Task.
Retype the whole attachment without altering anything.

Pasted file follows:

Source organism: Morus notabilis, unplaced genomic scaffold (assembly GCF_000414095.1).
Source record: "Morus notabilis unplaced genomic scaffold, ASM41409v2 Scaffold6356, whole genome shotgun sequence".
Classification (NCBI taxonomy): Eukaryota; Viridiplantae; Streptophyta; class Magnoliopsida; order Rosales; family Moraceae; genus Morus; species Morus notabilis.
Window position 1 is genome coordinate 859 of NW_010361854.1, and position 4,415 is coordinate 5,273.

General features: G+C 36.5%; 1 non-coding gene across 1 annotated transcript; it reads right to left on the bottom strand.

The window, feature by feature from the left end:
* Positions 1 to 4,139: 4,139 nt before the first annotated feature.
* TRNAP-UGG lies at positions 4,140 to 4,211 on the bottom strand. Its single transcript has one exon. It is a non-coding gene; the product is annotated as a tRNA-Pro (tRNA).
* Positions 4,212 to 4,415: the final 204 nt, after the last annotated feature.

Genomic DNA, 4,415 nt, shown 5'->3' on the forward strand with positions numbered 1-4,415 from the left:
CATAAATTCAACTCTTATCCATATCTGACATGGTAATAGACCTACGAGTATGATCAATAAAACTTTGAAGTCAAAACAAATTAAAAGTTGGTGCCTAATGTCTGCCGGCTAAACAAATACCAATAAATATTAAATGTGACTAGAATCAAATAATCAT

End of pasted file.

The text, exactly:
Source organism: Morus notabilis, unplaced genomic scaffold (assembly GCF_000414095.1).
Source record: "Morus notabilis unplaced genomic scaffold, ASM41409v2 Scaffold6356, whole genome shotgun sequence".
Classification (NCBI taxonomy): Eukaryota; Viridiplantae; Streptophyta; class Magnoliopsida; order Rosales; family Moraceae; genus Morus; species Morus notabilis.
Window position 1 is genome coordinate 859 of NW_010361854.1, and position 4,415 is coordinate 5,273.

General features: G+C 36.5%; 1 non-coding gene across 1 annotated transcript; it reads right to left on the bottom strand.

The window, feature by feature from the left end:
* Positions 1 to 4,139: 4,139 nt before the first annotated feature.
* TRNAP-UGG lies at positions 4,140 to 4,211 on the bottom strand. Its single transcript has one exon. It is a non-coding gene; the product is annotated as a tRNA-Pro (tRNA).
* Positions 4,212 to 4,415: the final 204 nt, after the last annotated feature.

Genomic DNA, 4,415 nt, shown 5'->3' on the forward strand with positions numbered 1-4,415 from the left:
CATAAATTCAACTCTTATCCATATCTGACATGGTAATAGACCTACGAGTATGATCAATAAAACTTTGAAGTCAAAACAAATTAAAAGTTGGTGCCTAATGTCTGCCGGCTAAACAAATACCAATAAATATTAAATGTGACTAGAATCAAATAATCAT